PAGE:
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Effectiveness and feasibility of a mindful leadership course for medical specialists: a pilot study

Authors
  • Kersemaekers, Wendy M.1
  • Vreeling, Kiki1
  • Verweij, Hanne1
  • van der Drift, Miep2
  • Cillessen, Linda1, 3
  • van Dierendonck, Dirk4
  • Speckens, Anne E. M.1, 3
  • 1 Radboudumc, Nijmegen, 6500 HB, The Netherlands , Nijmegen (Netherlands)
  • 2 Radboudumc, Nijmegen, The Netherlands , Nijmegen (Netherlands)
  • 3 Radboud University, Nijmegen, The Netherlands , Nijmegen (Netherlands)
  • 4 Erasmus University, Rotterdam, The Netherlands , Rotterdam (Netherlands)
Type
Published Article
Journal
BMC Medical Education
Publisher
Springer (Biomed Central Ltd.)
Publication Date
Feb 04, 2020
Volume
20
Issue
1
Identifiers
DOI: 10.1186/s12909-020-1948-5
Source
Springer Nature
Keywords
License
Green

Abstract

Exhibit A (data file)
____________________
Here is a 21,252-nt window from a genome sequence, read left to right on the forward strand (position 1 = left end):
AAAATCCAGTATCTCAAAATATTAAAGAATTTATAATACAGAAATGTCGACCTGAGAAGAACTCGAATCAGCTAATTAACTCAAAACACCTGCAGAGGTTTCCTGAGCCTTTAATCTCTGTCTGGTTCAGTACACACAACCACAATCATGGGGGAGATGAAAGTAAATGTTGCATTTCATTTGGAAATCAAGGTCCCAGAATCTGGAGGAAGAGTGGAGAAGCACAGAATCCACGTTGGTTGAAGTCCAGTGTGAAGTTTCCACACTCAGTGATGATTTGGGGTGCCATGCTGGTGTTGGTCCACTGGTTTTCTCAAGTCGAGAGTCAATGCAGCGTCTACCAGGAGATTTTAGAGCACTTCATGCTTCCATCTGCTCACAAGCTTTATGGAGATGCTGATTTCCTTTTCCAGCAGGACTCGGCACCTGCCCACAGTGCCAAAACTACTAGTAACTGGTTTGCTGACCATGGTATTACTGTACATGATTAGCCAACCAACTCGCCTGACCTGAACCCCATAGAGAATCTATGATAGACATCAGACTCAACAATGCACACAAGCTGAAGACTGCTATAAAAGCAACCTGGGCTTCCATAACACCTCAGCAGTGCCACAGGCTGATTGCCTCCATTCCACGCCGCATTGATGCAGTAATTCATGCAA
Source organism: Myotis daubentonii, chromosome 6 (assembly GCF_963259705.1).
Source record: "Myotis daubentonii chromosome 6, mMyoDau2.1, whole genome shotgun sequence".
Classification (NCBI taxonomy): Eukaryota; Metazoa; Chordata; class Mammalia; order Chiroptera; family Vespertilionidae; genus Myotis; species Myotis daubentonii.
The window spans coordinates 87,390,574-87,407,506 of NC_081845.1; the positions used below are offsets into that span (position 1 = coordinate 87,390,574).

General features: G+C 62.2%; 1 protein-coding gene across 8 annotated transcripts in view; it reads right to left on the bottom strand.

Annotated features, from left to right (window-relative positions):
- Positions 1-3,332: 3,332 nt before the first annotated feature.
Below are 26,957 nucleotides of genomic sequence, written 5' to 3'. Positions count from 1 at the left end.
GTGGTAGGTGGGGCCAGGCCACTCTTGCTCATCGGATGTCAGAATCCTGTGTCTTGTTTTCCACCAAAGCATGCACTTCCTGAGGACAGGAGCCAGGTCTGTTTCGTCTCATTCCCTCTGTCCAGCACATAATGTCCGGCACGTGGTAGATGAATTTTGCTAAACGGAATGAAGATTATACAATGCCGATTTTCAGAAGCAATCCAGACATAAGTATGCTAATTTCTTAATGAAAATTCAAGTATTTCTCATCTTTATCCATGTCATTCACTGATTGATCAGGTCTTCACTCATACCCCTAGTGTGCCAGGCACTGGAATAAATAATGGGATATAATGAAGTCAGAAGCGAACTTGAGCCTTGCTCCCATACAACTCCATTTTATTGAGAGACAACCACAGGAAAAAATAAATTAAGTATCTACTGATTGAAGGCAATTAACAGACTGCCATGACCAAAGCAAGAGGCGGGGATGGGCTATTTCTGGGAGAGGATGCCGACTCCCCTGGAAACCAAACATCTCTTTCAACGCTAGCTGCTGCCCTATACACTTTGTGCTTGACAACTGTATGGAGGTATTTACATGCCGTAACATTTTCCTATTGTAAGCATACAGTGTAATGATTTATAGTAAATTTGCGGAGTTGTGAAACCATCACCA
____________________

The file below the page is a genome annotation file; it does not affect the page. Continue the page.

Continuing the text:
BackgroundMedical specialists experience high levels of stress. This has an impact on their well-being, but also on quality of their leadership. In the current mixed method study, the feasibility and effectiveness of a course Mindful Leadership on burnout, well-being and leadership skills of medical specialists were evaluated.MethodsThis is a non-randomized controlled pre-post evaluation using self-report questionnaires administered at 3 months before (control period), start and end of the training (intervention period). Burn-out symptoms, well-being and leadership skills were assessed with self-report questionnaires. Semi-structured interviews were used to qualitatively evaluate barriers and facilitators for completion of the course.ResultsFrom September 2014 to June 2016, 52 medical specialists participated in the study. Of these, 48 (92%) completed the course. Compared to the control period, the intervention period resulted in greater reductions of depersonalization (mean difference = − 1.2, p = 0.06), worry (mean difference = − 4.3, p = 0.04) and negative work-home interference (mean difference = − 0.2, p = 0.03), and greater improvements of mindfulness (mean difference = 0.5, p = 0.04), life satisfaction (mean difference = 0.4, p = 0.01) and self-reported ethical leadership (mean difference = 0.1, p = 0.02). Effect sizes were generally small to medium (0.3 to 0.6) and large for life satisfaction (0.8). Appreciation of course elements was a major facilitator and the difficulty of finding time a major barrier for participating.ConclusionsA ‘Mindful Leadership’ course was feasible and not only effective in reducing burnout symptoms and improving well-being, but also appeared to have potential for improving leadership skills. Mindful leadership courses could be a valuable part of ongoing professional development programs for medical specialists.

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